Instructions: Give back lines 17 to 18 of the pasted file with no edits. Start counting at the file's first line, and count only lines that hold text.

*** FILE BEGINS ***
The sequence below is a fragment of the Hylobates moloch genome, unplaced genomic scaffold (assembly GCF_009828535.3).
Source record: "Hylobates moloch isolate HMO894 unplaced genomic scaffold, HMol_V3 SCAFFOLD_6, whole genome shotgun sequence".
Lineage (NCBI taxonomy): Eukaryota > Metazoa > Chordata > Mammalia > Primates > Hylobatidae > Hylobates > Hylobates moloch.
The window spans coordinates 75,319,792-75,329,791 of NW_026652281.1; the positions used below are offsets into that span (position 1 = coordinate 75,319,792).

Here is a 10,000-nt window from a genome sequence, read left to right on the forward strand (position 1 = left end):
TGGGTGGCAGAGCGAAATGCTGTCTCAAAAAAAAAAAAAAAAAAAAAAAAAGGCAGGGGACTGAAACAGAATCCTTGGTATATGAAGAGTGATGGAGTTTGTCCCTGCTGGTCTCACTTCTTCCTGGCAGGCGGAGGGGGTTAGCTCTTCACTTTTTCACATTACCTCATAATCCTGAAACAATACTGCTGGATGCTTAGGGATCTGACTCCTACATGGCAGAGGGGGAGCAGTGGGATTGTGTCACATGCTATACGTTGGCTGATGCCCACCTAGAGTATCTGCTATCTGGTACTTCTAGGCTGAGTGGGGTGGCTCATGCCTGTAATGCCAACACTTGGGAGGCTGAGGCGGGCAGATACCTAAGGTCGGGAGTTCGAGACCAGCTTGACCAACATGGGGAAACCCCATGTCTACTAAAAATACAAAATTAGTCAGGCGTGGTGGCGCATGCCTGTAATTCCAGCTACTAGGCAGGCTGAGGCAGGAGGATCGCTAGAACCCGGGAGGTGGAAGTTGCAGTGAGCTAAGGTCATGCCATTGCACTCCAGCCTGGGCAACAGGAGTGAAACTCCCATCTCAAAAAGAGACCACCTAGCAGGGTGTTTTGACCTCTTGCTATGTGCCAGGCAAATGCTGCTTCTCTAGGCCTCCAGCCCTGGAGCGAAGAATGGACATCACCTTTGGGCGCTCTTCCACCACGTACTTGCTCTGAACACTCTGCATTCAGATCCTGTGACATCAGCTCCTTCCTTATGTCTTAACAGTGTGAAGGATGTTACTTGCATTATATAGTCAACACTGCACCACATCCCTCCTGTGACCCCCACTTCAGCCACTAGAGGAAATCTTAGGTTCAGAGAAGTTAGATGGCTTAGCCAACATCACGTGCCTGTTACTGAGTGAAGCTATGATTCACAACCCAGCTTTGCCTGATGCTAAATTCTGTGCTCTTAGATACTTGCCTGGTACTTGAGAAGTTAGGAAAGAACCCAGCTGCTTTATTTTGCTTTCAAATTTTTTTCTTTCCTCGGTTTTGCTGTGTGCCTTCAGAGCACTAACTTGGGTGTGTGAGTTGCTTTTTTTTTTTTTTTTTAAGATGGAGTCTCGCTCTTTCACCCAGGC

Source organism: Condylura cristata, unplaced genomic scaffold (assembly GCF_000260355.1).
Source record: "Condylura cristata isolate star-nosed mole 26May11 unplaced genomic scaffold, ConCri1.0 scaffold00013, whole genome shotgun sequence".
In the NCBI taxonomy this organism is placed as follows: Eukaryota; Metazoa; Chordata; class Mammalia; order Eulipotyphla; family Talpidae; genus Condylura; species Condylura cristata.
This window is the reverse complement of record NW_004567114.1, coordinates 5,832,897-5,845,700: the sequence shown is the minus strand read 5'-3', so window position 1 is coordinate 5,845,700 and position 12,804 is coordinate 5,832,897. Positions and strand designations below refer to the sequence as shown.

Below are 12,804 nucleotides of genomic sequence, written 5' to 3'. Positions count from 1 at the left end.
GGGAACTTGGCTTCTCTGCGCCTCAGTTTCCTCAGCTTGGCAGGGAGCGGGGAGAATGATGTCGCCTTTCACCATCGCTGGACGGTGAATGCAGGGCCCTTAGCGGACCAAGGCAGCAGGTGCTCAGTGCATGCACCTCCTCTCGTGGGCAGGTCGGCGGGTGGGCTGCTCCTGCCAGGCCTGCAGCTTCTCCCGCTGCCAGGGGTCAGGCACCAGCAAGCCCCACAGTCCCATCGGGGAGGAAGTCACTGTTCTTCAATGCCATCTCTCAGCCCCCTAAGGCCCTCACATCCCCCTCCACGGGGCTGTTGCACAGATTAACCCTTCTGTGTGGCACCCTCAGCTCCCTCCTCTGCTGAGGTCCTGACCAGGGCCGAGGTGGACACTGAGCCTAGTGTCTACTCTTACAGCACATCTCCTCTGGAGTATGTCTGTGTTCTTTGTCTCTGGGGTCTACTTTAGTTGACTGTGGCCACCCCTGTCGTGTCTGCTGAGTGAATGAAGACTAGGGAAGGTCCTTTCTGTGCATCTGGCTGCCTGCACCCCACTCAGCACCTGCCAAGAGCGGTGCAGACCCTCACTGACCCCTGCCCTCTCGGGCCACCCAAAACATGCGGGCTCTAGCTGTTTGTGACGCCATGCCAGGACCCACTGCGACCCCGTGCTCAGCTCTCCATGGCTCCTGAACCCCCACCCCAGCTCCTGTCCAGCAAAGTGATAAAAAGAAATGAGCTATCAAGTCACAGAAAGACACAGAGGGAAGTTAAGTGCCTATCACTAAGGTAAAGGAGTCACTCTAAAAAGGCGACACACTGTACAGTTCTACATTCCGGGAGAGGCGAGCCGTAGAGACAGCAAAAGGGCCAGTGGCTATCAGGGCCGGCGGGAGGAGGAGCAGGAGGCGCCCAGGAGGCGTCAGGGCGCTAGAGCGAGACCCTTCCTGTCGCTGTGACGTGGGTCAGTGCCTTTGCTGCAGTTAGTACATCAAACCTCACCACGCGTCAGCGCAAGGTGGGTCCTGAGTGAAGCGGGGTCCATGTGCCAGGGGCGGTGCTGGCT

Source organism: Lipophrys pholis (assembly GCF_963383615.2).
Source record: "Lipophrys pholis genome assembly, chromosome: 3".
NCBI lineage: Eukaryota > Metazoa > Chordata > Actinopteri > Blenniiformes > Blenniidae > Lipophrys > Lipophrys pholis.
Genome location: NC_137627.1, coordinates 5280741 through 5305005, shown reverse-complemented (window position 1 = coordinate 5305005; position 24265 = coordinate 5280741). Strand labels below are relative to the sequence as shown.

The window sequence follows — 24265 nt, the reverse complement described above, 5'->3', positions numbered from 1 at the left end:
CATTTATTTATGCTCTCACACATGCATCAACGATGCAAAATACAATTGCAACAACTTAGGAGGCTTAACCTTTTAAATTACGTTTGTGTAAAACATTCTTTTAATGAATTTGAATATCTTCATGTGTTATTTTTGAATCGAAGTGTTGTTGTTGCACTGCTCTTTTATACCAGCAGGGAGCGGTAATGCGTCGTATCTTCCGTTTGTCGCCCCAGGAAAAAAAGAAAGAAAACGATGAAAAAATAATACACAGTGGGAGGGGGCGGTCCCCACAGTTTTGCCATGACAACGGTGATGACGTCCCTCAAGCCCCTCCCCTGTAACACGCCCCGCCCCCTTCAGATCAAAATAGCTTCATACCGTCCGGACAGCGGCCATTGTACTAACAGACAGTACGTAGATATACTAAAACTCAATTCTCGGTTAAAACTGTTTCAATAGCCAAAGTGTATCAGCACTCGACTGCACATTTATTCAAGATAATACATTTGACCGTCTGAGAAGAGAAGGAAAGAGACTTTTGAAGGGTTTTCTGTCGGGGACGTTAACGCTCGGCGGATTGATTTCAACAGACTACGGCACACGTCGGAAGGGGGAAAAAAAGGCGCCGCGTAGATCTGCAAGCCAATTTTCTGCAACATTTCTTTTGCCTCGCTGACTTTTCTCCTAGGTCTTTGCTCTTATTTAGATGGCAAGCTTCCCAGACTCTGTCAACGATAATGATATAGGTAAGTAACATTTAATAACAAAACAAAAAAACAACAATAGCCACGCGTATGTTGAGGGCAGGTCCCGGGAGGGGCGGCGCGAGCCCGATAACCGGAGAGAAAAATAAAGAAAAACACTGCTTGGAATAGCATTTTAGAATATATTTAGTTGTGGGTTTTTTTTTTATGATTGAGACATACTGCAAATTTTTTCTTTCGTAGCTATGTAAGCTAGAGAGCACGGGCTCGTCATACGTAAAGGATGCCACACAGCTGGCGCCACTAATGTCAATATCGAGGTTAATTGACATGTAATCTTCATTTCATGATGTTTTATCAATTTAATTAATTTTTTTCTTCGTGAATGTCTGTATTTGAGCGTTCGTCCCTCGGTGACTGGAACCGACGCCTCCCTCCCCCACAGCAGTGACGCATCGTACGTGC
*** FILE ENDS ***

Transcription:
The window sequence follows — 24265 nt, the reverse complement described above, 5'->3', positions numbered from 1 at the left end:
CATTTATTTATGCTCTCACACATGCATCAACGATGCAAAATACAATTGCAACAACTTAGGAGGCTTAACCTTTTAAATTACGTTTGTGTAAAACATTCTTTTAATGAATTTGAATATCTTCATGTGTTATTTTTGAATCGAAGTGTTGTTGTTGCACTGCTCTTTTATACCAGCAGGGAGCGGTAATGCGTCGTATCTTCCGTTTGTCGCCCCAGGAAAAAAAGAAAGAAAACGATGAAAAAATAATACACAGTGGGAGGGGGCGGTCCCCACAGTTTTGCCATGACAACGGTGATGACGTCCCTCAAGCCCCTCCCCTGTAACACGCCCCGCCCCCTTCAGATCAAAATAGCTTCATACCGTCCGGACAGCGGCCATTGTACTAACAGACAGTACGTAGATATACTAAAACTCAATTCTCGGTTAAAACTGTTTCAATAGCCAAAGTGTATCAGCACTCGACTGCACATTTATTCAAGATAATACATTTGACCGTCTGAGAAGAGAAGGAAAGAGACTTTTGAAGGGTTTTCTGTCGGGGACGTTAACGCTCGGCGGATTGATTTCAACAGACTACGGCACACGTCGGAAGGGGGAAAAAAAGGCGCCGCGTAGATCTGCAAGCCAATTTTCTGCAACATTTCTTTTGCCTCGCTGACTTTTCTCCTAGGTCTTTGCTCTTATTTAGATGGCAAGCTTCCCAGACTCTGTCAACGATAATGATATAGGTAAGTAACATTTAATAACAAAACAAAAAAACAACAATAGCCACGCGTATGTTGAGGGCAGGTCCCGGGAGGGGCGGCGCGAGCCCGATAACCGGAGAGAAAAATAAAGAAAAACACTGCTTGGAATAGCATTTTAGAATATATTTAGTTGTGGGTTTTTTTTTTATGATTGAGACATACTGCAAATTTTTTCTTTCGTAGCTATGTAAGCTAGAGAGCACGGGCTCGTCATACGTAAAGGATGCCACACAGCTGGCGCCACTAATGTCAATATCGAGGTTAATTGACATGTAATCTTCATTTCATGATGTTTTATCAATTTAATTAATTTTTTTCTTCGTGAATGTCTGTATTTGAGCGTTCGTCCCTCGGTGACTGGAACCGACGCCTCCCTCCCCCACAGCAGTGACGCATCGTACGTGC